Barred Owls & Biodiversity within a Changing Landscape
An Ethical Dilemma
In mid-October, I encountered my first owl carcass from afar. I was driving south on Highway 101 near Ona Beach. Just before entering the left turn lane for Beaver Creek Road, I spotted the road kill.
Not a deer, not a coyote, not an opossum, not a rabbit — I ticked down the list of common collision victims, inching closer. There was a short gap in oncoming traffic, and I was short on time. I made the left turn without coming to any final identification.
However, an image stuck with me: a raptor, flying low across the highway, chasing its prey of choice between two marshy areas, apparently oblivious to the tendencies of machines en route. Later that day, I heard from someone who had made the same turn and taken the time to investigate, that the deceased body was in fact a raptor -— a Barred owl, Strix varia.
In the Pacific Northwest, it is becoming commonly known that Barred owls are invaders, with sightings in Oregon starting in the early 70’s. Our once endless forests of old-growth supported their now threatened native cousins, the Spotted owl, Strix occidentalis. With pristine habitat now less dominant on the landscape, Barred owls moved in from eastern North America. Here, they are in direct competition with the already vulnerable populations of Spotted owls, stealing their nests and attacking them in the air.
When I first learned of all this, in an introductory ecology class, my professor couldn’t help but jokingly parallel the invasion to the feelings many Northwesterners get seeing more and more out-of-staters move in. Having grown up in Oregon, I check myself when my gut reactions to increasing costs of living involve somewhat nativist inclinations. Though I doubt my professor would’ve called for such recognition when determining what is ecologically correct, any lingering grief for the road kill owl was not diminished upon learning it was invasive.
Since spotting the carcass, I suppose I’ve been primed to see Barred owls in the news. In October, the Associated Press released an article about a federal program controversially shooting Barred owls in select locations, to determine if Spotted owls – listed as threatened in the Endangered Species Act in 1990 — would benefit from their removal. At the time the article was published, over 2,400 Barred owls were reported as being culled since the experiment began in 2015.
Soon enough, I began noticing that members of the email listserv Oregon Birders Online, or OBOL, were also taking note of what seemed like an increase in Barred owl carcasses. Between late September and late October, four people reported finding beached Barred owls in Manzanita and Bandon, and in early November, someone posted about a road kill Barred owl in Klamath Falls.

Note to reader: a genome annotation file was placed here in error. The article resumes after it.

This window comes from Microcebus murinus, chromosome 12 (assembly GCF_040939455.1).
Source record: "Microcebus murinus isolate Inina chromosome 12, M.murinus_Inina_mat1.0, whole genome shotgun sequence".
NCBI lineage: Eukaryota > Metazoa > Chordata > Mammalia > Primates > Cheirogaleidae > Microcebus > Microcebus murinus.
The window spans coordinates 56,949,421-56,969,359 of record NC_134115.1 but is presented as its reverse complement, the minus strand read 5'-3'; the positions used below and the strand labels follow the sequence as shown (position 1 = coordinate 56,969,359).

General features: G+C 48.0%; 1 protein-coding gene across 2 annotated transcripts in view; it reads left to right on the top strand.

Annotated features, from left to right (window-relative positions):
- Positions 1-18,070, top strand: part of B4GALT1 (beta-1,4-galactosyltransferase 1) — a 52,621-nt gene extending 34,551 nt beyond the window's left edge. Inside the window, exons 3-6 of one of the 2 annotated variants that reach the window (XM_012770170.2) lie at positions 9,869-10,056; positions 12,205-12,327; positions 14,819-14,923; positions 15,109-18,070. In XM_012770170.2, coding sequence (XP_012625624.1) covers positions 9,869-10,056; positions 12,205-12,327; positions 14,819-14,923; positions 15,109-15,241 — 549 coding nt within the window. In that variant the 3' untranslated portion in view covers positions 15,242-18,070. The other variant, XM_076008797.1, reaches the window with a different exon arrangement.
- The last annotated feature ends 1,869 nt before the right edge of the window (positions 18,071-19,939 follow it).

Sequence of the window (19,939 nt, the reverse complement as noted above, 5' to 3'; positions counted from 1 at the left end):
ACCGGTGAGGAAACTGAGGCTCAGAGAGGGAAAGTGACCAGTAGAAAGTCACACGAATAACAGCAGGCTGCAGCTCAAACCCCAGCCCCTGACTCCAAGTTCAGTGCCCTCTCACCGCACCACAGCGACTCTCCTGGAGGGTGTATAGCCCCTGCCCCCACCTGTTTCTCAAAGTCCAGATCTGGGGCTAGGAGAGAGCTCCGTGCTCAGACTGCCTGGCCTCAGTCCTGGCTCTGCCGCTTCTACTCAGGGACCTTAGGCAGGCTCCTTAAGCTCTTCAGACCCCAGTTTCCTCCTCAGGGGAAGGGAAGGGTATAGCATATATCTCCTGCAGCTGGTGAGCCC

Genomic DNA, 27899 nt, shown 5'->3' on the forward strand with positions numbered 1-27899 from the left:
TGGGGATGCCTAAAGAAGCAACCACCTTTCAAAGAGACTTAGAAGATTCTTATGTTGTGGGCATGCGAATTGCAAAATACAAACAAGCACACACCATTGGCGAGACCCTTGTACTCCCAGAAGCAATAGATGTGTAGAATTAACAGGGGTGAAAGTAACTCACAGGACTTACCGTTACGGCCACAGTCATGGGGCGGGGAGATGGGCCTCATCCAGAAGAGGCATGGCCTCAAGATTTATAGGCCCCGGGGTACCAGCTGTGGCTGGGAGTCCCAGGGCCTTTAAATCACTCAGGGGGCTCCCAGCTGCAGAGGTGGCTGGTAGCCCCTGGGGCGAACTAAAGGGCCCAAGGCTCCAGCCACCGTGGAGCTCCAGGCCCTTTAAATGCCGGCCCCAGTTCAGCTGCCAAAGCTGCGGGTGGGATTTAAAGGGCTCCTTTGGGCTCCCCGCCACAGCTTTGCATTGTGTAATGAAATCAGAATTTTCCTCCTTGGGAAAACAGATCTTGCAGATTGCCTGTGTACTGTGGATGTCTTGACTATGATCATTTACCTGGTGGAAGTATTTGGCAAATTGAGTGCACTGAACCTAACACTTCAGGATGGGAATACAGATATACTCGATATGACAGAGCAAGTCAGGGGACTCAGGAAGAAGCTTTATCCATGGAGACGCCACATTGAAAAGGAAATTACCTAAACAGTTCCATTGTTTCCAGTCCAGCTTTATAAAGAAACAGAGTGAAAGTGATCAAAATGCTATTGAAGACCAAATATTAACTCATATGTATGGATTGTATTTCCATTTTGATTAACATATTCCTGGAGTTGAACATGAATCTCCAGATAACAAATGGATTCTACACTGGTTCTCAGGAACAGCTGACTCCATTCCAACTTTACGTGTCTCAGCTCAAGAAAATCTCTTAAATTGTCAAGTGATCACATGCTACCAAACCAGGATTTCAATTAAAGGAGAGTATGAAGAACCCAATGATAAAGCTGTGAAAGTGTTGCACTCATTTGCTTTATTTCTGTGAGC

Some OBOL members were quick to make the connection between the government culling program and the apparent uptick in beached Barred owls. This was mostly rejected, with the understanding that such a rigorous experiment would be unlikely to leave any carcasses behind, unless they were too difficult to retrieve. Others commented that it seemed to mostly be juvenile Barred owls being found, then postulated that since this is a time of year when young disperse and begin feeding entirely on their own, perhaps the dead owls were ones that did not successfully learn to hunt without avoiding both natural and human traps.
Others noted that volunteer citizen scientists with the Coastal Observation and Seabird Survey Team had tallied 60 Barred owl carcasses found on their survey beaches between Northern California and Alaska since 1999. Deciding to take a finer look at COASST’s publicly-available online data, I saw that no beached Barred owls had been found on the Oregon Coast between the Columbia and Siuslaw Rivers until 2008, and since then, between one and four were recorded each year. With this in mind, I began to doubt that the amount of Barred owl carcasses seen by others and myself this year is unusually high. Still, there was a lingering grief.
Barred owls have become a neighborhood bird to me. In the rural coast towns in which I’ve lived, I have steadily shared the quiet company of a Barred owl as a neighbor. One I would see during dusky hours in the same tree along the long gravel driveway I took on the way to and from work. Another I would more often hear, in the forest up the hill from my rental. The Barred owl call is often compared to a voice saying “who cooks for you? who cooks for you all?” Learning this has perhaps contributed to my association of Barred owls with home.
Amidst what feels like a growing conversation about how society should manage nature, in the face of continuing development and climate change, I wonder if the Barred owl call does not also call into question how humankind places value on the more-than-human world. While no one would claim that owls cook for anyone, they certainly do have a way of feeding the soul, whether or not this is what is right for the local ecology. Should we ignore the pulls at our heartstrings in order to continue heartfelt efforts at protecting biodiversity in an increasingly fragmented environment?